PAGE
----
Sailors’ Valentines are magical. Their story of origin evokes images of lonely—sometimes lovestruck—sailors passing the hours during long sea voyages by creating these gifts for their loved ones. These painstakingly handcrafted pieces made the perfect gift for sailors’ loved ones when they returned from their journeys.
Sailors’ Valentines are a form of shell art that gained popularity during the late 18th and early 19th centuries. Sailors typically brought them home to the women in their lives as tokens of affection after months or years at sea. Sailors’ Valentines are made with seashells formed into intricate mosaic deigns and glued onto a cotton backing. They are then framed in octagonal cases of glass or wood, often resembling a compass, and covered with glass to protect and preserve the shell work.
The center of the designs often features hearts, flowers, compass roses and anchors. The antiques are usually adorned with a sentimental message spelled out in tiny shells, such as “Forget Me Not,” “Adore,” “Love and Be Loved” and “Home Again.”
While the sizes of Sailors’ Valentines vary, artists use a dozen or more different types of shells—and hundreds of each—to make these brilliant mosaics. They spend hundreds of hours creating the intricate designs in what seems like incredibly meditative, relaxing work. It was originally believed that sailors made these beautiful creations themselves until a 1962 article in the magazine, Antiques, written by Judith Coolidge Hughes, dispelled this romantic myth.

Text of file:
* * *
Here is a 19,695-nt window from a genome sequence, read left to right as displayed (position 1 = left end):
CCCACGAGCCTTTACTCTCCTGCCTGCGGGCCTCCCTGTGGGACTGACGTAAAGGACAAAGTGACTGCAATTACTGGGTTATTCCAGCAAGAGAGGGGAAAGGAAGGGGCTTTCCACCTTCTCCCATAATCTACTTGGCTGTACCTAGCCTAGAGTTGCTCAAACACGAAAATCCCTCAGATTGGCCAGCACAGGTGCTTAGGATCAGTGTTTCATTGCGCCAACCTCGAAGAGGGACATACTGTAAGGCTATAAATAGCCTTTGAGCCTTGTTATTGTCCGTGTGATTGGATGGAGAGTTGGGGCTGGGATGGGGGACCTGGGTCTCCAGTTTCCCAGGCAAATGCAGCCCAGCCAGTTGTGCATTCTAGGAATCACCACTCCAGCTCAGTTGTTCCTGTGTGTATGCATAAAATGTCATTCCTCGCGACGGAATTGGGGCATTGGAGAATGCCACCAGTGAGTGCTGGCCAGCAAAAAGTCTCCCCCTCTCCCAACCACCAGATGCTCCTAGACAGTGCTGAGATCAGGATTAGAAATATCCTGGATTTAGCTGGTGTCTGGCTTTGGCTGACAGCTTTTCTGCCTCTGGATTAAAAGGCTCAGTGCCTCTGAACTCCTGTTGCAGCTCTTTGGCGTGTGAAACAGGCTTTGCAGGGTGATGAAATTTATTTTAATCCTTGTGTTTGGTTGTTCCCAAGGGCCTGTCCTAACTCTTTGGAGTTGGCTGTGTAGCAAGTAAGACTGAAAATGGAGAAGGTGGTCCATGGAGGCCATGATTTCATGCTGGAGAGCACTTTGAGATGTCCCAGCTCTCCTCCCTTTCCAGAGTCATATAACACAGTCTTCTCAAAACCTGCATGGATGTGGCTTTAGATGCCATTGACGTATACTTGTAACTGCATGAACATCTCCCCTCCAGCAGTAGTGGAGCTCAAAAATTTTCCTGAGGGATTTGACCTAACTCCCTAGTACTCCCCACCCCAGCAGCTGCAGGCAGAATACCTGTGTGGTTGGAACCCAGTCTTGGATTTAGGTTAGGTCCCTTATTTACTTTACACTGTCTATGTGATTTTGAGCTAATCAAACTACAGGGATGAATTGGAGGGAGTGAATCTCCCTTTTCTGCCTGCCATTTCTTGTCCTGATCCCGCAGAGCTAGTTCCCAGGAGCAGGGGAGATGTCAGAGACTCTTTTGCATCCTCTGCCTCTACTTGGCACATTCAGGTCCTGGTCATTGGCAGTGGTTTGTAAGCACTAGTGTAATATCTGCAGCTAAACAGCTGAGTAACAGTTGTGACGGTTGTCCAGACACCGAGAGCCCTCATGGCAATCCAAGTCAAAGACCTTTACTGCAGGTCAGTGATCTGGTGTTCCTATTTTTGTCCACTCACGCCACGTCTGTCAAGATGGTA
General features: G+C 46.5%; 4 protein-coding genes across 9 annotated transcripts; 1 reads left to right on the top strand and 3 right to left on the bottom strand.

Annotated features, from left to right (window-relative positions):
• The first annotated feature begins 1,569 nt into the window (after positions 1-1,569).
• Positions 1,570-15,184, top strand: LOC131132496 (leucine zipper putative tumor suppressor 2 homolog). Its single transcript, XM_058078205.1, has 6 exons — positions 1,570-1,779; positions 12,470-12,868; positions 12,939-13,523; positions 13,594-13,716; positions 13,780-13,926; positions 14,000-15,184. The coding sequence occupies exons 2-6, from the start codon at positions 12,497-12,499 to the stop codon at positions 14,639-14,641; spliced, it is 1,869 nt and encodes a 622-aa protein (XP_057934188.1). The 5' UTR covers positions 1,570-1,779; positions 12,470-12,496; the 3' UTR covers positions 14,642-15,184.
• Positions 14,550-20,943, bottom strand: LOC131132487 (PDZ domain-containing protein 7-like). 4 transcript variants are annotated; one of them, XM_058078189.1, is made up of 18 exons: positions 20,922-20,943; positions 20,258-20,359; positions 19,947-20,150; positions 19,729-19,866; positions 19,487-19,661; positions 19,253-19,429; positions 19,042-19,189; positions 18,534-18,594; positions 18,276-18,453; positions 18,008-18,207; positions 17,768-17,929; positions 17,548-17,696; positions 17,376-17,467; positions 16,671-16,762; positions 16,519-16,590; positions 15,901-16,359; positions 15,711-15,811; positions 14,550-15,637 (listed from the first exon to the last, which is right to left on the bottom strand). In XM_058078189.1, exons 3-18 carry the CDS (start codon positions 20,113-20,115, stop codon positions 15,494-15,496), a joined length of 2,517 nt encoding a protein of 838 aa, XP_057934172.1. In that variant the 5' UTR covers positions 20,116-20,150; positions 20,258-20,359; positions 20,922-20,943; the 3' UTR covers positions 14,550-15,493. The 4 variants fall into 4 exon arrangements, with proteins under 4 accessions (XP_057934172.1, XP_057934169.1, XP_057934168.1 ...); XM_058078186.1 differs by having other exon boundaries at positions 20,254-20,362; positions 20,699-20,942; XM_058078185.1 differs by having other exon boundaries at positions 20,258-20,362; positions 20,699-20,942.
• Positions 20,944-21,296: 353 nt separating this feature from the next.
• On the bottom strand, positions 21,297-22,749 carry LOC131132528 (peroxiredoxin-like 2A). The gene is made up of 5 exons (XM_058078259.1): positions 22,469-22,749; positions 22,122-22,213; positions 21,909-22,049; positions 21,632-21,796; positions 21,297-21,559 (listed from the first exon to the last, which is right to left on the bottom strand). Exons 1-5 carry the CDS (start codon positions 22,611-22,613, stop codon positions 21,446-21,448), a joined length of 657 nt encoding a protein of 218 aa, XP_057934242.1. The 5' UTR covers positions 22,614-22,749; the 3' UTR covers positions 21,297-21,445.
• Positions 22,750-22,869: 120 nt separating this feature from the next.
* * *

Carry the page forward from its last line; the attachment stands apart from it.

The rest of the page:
Hughes learned of an early 1800s clipping from the newspaper, The Barbadian, advertising shell work for sale at a store in Barbados, a common port of call for American and British sailors. Further research shows that, originally, local island women crafted these beautiful shell mosaics for sailors to purchase as mementos and souvenirs. This makes perfect sense since most antique Sailor’s Valentines feature similar designs made from shells that originate in the West Indies.
As with all brilliant product designs, a booming business soon evolved. Two brothers from the U.K, George and B.H. Belgrave, founded the New Curiosity Shop in Barbados where they sold Belgrave Brothers’ creations, including Sailors’ Valentines and souvenirs.
Traditional Sailors’ Valentines are now considered antique collectibles, revered for their beauty and uniqueness. There is currently a resurgence of this beautiful tradition, with shell kits in demand and contemporary artists putting their own twists on this age-old tradition. Shell craft and Sailors’ Valentines are once again very popular on the east coast, from Cape Cod and Nantucket to the West Indies and Sanibel island, where Valentine to Faith is set.